Nestled in the Adriatic coastline between Croatia and Albania, tiny Montenegro may appear to have little military value. Just don't tell that to NATO or its sworn rival, Russia.
Montenegro, which gained independence from Serbia in 2006, will be welcomed into the security alliance this week in Brussels -- and formally join on June 5 -- despite a bitter campaign by the Kremlin to derail NATO's first expansion in almost a decade.
So why has a country that spent a paltry $69 million on its military last year become the front line in a diplomatic battle that some fear could edge Europe closer to a military conflict?
The government in Podgorica has faced a steady stream of rhetoric against NATO expansion from opponents both domestic and foreign, and an alleged coup attempt in October 2016 was seen by some as yet another attempt to change the political landscape and keep Montenegro away from integrating into the Euro-Atlantic alliance.
"With Montenegro's accession, NATO is telling aspiring members to hang tough, for their time may yet come. By stamping its feet in frustration, Moscow is telling the same NATO aspirants and NATO itself that that's a pipe dream," Leonid Bershidsky, founder of the opinion website Slon.ru and a Bloomberg View contributor, argues.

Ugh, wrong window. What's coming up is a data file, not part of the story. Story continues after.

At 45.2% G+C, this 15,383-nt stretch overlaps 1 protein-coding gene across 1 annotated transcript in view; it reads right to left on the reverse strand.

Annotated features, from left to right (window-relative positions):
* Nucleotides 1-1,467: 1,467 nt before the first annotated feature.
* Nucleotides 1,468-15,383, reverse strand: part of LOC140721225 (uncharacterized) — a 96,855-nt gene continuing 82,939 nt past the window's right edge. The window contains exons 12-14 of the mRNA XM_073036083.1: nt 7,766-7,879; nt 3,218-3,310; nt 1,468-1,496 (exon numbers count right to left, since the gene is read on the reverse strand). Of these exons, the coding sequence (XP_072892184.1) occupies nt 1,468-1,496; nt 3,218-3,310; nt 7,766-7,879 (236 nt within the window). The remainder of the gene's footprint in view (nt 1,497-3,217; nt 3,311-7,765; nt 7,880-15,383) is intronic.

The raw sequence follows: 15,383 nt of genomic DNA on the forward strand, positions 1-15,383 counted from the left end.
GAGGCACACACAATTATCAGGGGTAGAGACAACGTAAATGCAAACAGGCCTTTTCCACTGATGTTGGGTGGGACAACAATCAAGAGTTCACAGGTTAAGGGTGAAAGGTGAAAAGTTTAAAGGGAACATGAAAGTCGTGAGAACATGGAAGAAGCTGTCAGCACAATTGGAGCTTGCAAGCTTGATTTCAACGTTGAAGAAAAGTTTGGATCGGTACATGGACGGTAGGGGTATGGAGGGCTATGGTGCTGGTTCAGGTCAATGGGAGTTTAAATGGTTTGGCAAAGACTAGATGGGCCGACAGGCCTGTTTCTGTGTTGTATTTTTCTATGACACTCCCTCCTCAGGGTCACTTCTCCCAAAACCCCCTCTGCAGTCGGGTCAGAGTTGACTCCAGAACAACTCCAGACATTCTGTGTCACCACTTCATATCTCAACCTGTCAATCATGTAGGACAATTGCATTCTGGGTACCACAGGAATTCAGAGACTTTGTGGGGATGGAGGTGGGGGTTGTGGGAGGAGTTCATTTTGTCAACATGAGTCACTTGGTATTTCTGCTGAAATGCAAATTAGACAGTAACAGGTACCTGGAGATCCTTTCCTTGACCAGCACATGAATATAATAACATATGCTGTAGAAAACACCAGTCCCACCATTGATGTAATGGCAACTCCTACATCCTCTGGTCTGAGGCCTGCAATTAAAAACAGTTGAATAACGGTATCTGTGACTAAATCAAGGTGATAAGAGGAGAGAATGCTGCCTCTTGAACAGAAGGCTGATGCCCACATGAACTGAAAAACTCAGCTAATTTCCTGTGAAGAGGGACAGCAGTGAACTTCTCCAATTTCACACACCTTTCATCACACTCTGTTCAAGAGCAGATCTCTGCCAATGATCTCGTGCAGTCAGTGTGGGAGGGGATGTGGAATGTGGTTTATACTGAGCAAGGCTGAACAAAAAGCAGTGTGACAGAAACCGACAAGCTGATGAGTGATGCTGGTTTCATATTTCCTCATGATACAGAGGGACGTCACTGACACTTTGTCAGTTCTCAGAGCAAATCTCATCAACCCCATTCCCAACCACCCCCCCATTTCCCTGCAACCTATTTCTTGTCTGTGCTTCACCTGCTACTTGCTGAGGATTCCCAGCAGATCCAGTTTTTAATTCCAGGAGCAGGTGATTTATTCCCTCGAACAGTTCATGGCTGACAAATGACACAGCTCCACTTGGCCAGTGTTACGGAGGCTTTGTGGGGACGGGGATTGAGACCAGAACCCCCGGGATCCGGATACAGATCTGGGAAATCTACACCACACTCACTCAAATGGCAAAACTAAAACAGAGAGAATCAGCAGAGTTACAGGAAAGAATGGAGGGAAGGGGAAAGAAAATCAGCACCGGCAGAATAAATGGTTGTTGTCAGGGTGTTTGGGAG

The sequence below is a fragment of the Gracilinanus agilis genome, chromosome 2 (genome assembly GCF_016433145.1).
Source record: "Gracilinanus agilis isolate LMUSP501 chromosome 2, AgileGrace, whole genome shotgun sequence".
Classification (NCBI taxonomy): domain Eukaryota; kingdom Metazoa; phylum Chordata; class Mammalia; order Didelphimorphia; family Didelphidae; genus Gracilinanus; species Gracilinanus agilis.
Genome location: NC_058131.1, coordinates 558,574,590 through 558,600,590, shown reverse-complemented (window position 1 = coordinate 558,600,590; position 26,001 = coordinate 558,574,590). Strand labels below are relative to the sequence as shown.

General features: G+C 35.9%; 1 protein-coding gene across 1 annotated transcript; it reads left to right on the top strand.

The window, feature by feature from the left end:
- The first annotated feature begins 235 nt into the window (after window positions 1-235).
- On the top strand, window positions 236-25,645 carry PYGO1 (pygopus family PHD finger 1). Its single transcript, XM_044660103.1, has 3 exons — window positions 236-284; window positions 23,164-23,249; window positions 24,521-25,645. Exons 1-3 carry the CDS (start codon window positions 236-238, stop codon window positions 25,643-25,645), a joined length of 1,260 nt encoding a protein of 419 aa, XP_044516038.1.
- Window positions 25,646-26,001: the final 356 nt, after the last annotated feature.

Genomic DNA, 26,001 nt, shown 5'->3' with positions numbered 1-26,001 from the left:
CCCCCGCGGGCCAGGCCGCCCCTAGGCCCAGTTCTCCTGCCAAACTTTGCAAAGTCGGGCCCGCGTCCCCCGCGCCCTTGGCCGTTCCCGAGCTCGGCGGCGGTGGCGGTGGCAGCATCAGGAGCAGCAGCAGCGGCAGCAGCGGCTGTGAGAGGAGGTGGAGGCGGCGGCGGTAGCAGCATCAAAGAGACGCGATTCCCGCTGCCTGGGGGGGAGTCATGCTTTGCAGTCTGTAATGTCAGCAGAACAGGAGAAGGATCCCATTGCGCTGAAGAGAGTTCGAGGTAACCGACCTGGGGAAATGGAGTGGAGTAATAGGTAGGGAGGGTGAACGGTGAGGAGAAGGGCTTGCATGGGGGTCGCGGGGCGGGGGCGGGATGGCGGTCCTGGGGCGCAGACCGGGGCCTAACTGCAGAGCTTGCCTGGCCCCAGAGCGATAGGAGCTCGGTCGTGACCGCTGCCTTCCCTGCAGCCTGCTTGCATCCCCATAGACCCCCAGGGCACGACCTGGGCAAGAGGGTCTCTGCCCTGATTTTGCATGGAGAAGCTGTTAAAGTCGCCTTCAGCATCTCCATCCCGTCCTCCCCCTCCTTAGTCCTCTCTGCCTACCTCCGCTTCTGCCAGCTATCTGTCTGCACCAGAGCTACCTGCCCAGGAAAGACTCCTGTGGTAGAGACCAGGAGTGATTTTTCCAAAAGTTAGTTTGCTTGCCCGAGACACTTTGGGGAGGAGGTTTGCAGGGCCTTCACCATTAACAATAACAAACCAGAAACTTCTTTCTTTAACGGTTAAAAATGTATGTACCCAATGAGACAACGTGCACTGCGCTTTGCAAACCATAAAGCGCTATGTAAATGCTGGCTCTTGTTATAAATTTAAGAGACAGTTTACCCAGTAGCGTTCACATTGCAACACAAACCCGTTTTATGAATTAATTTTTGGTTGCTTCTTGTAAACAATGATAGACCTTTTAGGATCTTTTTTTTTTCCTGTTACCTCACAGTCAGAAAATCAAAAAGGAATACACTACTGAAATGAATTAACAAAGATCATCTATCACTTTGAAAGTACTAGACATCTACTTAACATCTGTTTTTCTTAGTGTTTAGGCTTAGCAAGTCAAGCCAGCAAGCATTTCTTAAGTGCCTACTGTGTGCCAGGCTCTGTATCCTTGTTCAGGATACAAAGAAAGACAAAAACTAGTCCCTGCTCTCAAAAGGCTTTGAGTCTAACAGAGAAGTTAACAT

With a population of just 620,000, Montenegro may seem like an afterthought for an alliance that has about six times that number in active military personnel alone.
Indeed, Montenegro's armed forces, with about 2,000 soldiers, is about one-third of what is needed to run a single aircraft carrier, while its eight armed personnel carriers, half a dozen ships, and dozen or so helicopters hardly add anything to the alliance in terms of hardware.
Meanwhile, it borders NATO members Croatia and Albania, neither of which poses a threat to Montenegro or the alliance, so it won't fundamentally change the country's security situation or markedly fortify NATO operations.
Still, its 293-kilometer coastline does give Montenegro some importance as a strategic parcel of real estate, since it's the penultimate piece in the Adriatic puzzle.